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What Is an Exchange-Traded Note (ETN) – How They Differ From ETFs

Like a bond, an exchange-traded note (ETN) is a debt instrument with a set maturity date upon which its issuer promises to repay your investment. However, unlike a bond, it does not accrue interest or guarantee to pay a fixed percentage of your initial outlay. Instead, it tracks an underlying index or asset class, without actually granting ownership in any of its components.

The amount you receive at maturity, or when you sell the bond on the secondary market, is based on the performance of the underlying index – you receive your principal investment plus or minus the gain or loss that occurred during your ownership period. For instance, if you invest $1,000 in an ETN designed to track the price of oil over a period in which its value increases by 15%, you would receive $1,150 upon redemption. If it drops by 15%, you’d receive $850.

ETNs: Definition and Key Features

ETNs have some notable core characteristics. They share many of these with bonds or exchange-traded funds (ETFs).

  • Issue. ETNs are typically issued by large financial institutions, such as Barclays, in batches of at least 50,000 units. Since it’s not practical for regular investors to buy them directly from the issuer – this is typically done by institutional investors – they buy them on the secondary market.
  • Maturity Date. Like unsecured bonds (and unlike ETFs and index funds), each ETN has a predetermined maturity date and is backed by the issuer’s promise to repay its principal.
  • Tracking and Asset Ownership. As debt instruments, ETNs never own assets. They merely track the performance of an index or asset class. Because they don’t own assets, they track this performance exactly. By contrast, ETFs and index funds need to buy and sell assets to mimic the indexes they track. In certain circumstances, this leads to tracking error, a condition where the value of the fund’s holdings doesn’t accurately reflect the value of what it’s supposed to track.
  • Credit Risk. As debt instruments, all ETNs have credit risk. Since they’re only backed by the faith and credit of the issuer, their prices can rise or fall independently of the assets or index they track. In the worst case, you may lose your whole investment in an ETN if its issuer goes under – even if the index it tracks does well. By contrast, since ETFs actually own the assets they track, their market prices are supported by the intrinsic value of the underlying components. Unless the value of all those components drops to zero, the instrument will not be worthless.
  • Liquidity. Like ETFs, ETNs trade on exchanges (the secondary market) and are priced in real-time, although investors are free to hold them until their maturity date. Note that some thinly traded ETNs do have liquidity issues.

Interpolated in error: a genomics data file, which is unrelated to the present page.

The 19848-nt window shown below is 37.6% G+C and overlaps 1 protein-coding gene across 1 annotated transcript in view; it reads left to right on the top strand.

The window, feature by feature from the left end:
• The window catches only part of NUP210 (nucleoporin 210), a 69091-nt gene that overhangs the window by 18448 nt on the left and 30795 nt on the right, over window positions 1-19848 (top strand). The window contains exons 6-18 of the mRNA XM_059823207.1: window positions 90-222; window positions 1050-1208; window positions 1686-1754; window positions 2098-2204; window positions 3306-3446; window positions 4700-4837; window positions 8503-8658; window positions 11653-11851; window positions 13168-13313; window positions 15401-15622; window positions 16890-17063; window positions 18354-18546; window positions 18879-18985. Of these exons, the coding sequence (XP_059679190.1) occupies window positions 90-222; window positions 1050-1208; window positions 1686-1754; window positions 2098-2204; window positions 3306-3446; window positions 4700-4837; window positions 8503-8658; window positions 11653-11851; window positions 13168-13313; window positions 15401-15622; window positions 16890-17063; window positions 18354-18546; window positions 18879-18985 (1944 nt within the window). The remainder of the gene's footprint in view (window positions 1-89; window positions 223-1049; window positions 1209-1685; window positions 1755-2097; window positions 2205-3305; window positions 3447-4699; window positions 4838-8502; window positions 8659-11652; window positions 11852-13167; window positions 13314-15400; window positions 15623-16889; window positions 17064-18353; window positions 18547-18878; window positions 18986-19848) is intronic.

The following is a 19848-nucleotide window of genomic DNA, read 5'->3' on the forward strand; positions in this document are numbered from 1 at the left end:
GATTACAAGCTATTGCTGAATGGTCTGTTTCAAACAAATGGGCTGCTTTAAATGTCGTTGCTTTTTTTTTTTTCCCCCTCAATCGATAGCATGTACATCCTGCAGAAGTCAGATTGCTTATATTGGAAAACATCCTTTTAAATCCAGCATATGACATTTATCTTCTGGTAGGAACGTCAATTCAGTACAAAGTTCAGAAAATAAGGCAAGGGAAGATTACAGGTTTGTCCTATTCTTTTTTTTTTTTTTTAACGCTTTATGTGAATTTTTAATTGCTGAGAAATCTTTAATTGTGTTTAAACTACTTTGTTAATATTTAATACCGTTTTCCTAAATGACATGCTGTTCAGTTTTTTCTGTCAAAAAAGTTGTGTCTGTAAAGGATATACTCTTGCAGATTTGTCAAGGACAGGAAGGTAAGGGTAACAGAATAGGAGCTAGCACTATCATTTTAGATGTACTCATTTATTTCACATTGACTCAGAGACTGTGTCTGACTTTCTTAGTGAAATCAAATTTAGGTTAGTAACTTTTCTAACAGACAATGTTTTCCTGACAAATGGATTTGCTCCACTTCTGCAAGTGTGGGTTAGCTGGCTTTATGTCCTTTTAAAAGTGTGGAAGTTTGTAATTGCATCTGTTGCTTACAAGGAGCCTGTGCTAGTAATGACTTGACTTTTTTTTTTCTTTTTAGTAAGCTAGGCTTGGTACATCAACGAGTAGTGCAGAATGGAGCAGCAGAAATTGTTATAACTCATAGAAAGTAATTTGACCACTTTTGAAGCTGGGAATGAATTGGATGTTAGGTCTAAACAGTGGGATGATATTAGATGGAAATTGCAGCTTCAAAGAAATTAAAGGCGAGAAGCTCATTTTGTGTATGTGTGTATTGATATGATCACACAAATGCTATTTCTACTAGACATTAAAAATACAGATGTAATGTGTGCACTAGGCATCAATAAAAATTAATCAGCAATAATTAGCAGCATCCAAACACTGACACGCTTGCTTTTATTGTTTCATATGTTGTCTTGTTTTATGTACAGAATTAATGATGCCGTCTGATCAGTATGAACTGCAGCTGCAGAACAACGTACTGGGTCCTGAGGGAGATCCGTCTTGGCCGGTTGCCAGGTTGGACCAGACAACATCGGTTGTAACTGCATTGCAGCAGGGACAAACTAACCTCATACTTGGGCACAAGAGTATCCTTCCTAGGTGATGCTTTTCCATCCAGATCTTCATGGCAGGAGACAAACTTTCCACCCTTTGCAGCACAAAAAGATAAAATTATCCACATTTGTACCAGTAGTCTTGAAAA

• No Minimum Purchase Requirements. Like ETFs, ETNs are issued at a certain face value, typically $25 per unit with no minimum purchase requirements. By contrast, the minimum purchase requirement on some government and corporate bonds can be $10,000.
  • Expense Ratio. Like ETFs, and unlike bonds, ETNs may come with an annual expense ratio. These ratios can range from less than 0.2% to as much as 1.5%, depending on the complexity of the ETN. For instance, you need to pay 1.35% per year for the highly complex Barclays S&P VEQTOR ETN (VQT), which simultaneously tracks the S&P 500, S&P Volatility Index (VIX), and cash. Its price reflects the optimal allocation between these three indexes at any given time.

Key Distinctions Between ETNs and ETFs

  • ETNs don’t own anything
  • ETNs are far less numerous and popular than ETFs
  • ETFs are more liquid than ETNs
  • An ETN’s value is dependent on its issuer’s credit risk and the value of the index or assets it tracks


ETNs have several advantages relative to other investment vehicles, including ETFs, bonds, and stocks:

1. ETNs Perfectly Track the Performance of the Underlying Index

Since ETFs actually own shares of stocks and/or other securities depending on the index they track, they need to periodically rebalance their holdings to ensure that they match the underlying’s performance. This can create a problem called tracking error – a discrepancy between the portfolio of an ETF and the index it follows. Accurately tracking a benchmark index can require a lot of buying and selling – if the individual components aren’t very liquid, it may be difficult to precisely replicate its performance. As an ETF’s holder, this can cut into your returns.

By contrast, the ETN is one of few investment vehicles that’s designed to mimic the performance of an index or asset class without conferring ownership in the underlying securities. Therefore, an ETN’s issuer doesn’t have to worry about periodically rebalancing its assets – and all the problems that process can create. The instrument’s market value simply mirrors that of its designated index or asset basket at all times.

2. Tax Treatment

Relative to bonds, funds, and even regular stocks, ETNs often come with simpler, more attractive tax considerations. Since ETNs generally don’t pay interest, you won’t have to worry about accounting for it every year, as you would with a traditional bond.